An Absurd Exuberance Continues in The New Year
Yopie Hidayat (Contributor)
THE year of 2020 might just be the most absurd year in global financial market history. An anomaly appeared during the pandemic. The tenets of investment changed entirely. The financial market not only survived the greatest economic crisis of all the time, it was even engulfed in irrational euphoria.
The market should, more or less, reflect the fundamental conditions of the economy. If the economy is healthy, the price of various financial assets will be higher, which reflects that condition, and vice versa. But the reality of 2020 has just been the complete opposite.
The world economy is in a slump due to the pandemic. Covid-19 has infected 76.8 million people so far and taken 1.7 million lives. Virtually all countries, big and small, rich and poor, have been dragged into recession. Innumerable businesses had gone belly up and millions workers had lost their income.
But that devastation only showed up momentarily in the markets, at the start of March. After that, investors have been swept up in an inexplicable optimism. The prices of various assets, such as government bonds issued by developed world and backwater countries alike, corporate stocks both bona fide or sketchy, and cryptocurrencies such as Bitcoin, all have skyrocketed to insane heights.
In the United States, the total value of all initial public offerings throughout 2020 has reached a record of US$175 billion. Emerging economies also record high bond sales both in US dollar and euro, totaling equivalent to US$730 billion in value. Investors took on those assets with no exceptions.
It is as if the market no longer cares about the risk. This is the central tenet of investment that has been abandoned. Many zombie companies still exist, even though they are unable to pay for the interest of their own debts. They are not dead yet simply because of the government’s stimuli. Yet, the stock’s price of these zombie companies still rises up.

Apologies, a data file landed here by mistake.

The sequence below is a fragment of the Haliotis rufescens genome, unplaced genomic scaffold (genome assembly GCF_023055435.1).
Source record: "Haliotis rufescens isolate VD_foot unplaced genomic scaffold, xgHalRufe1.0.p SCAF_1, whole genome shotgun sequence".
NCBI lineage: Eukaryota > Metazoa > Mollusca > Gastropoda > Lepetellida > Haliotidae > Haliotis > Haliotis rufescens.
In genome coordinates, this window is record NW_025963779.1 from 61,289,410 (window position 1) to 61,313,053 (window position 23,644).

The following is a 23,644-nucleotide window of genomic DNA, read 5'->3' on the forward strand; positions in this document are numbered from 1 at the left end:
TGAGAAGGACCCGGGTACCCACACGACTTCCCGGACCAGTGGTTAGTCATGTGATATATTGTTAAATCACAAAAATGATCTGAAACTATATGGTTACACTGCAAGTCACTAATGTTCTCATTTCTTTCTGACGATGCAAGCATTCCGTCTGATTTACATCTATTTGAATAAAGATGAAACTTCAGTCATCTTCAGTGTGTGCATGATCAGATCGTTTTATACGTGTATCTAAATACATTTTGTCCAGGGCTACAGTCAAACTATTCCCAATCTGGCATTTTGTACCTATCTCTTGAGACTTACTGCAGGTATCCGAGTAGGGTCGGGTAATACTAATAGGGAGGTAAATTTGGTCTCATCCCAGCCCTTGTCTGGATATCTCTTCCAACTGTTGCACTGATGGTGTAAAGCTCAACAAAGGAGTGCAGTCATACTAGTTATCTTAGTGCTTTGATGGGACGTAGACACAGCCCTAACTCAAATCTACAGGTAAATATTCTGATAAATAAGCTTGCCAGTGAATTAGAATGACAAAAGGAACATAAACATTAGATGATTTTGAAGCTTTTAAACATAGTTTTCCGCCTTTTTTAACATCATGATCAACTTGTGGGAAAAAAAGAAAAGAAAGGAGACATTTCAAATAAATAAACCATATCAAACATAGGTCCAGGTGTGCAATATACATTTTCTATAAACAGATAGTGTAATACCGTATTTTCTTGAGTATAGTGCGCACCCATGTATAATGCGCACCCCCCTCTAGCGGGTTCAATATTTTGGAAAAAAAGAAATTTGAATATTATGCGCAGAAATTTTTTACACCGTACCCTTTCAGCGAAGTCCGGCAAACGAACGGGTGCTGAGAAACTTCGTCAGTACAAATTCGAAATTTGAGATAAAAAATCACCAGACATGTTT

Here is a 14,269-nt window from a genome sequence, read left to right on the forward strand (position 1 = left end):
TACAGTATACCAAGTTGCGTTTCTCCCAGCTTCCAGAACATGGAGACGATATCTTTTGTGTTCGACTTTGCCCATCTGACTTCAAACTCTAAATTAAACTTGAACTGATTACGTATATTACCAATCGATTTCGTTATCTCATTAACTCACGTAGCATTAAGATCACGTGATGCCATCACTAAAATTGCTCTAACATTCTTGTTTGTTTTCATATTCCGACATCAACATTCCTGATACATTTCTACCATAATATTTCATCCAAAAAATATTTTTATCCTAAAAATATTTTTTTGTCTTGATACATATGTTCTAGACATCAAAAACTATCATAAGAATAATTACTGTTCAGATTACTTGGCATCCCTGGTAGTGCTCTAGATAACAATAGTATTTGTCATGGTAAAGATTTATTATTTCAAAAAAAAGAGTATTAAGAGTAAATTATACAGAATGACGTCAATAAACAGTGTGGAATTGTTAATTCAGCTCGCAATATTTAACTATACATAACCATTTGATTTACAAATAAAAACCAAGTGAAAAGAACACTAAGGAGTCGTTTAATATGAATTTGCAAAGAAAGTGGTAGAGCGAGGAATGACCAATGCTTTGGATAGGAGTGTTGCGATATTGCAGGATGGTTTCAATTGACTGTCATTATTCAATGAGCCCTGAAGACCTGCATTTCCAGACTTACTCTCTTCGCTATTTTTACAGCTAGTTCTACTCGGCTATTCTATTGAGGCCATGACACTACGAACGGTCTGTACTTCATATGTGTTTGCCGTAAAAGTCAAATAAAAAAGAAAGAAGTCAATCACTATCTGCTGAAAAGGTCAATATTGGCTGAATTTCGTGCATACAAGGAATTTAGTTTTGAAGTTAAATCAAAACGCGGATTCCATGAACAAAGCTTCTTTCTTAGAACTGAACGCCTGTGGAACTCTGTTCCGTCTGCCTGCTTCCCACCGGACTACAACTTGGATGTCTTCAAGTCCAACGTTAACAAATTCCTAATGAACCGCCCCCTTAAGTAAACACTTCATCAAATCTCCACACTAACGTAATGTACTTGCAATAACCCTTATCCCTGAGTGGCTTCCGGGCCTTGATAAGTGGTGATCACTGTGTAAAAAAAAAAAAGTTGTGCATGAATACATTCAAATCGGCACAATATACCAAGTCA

The main sources of market euphoria are central banks around the world, powered by the Federal Reserve. Central bank leaders are now casting the same spell: save the market whatever it takes. The required financial support for it only comes in one size: unlimited.
From this policy, a massive flood of liquidity has come in unimaginable amounts. They also come with nearly zero interest. The Fed, for example, printed US$120 billion per month in liquidity which flowed into the market since March. This abundance of cheap money has buoyed investors around the world.
How does this story end? What goes up must come down. That is the unanswered trillion dollar question. Analysts are trying to find justifications for that irrational exuberances. One explanation is that asset prices are still not too expensive in a long-term perspective.
The presence of big tech companies is also another explanation. Amazon, Apple, Google alike have enjoyed the fundamental economic shift due to the digital disruption. This sector has become the main driver of market enthusiasm. Technology stocks are responsible for 55 percent of the increase in the S&P 500 index for the last 12 months. So, what price bubble are you talking about?
However, there is one crucial factor. The last deciding factor of this absurd episode is the movement of interest rates. When the time comes and the economy returns to normal, inflation will return and with it comes higher interest rates, back from its near death state in the negative grave.
If the market were a plane flying high, the super low interest rate would be one of its main engines. When that engine is suddenly off, there is still no scenario in which central bank governors can take hold of the situation. Can they make the plane glide into a soft landing? Or will the financial market crash into pieces?
The end of this story might not be coming next year. Many analysts are convinced that interest rates will not be going up in 2021 as the economy has yet to fully recover. And until it does, central banks will keep the liquidity flowing. And thus the irrational exuberance may continue in the market, for no one knows how long. Happy New Year.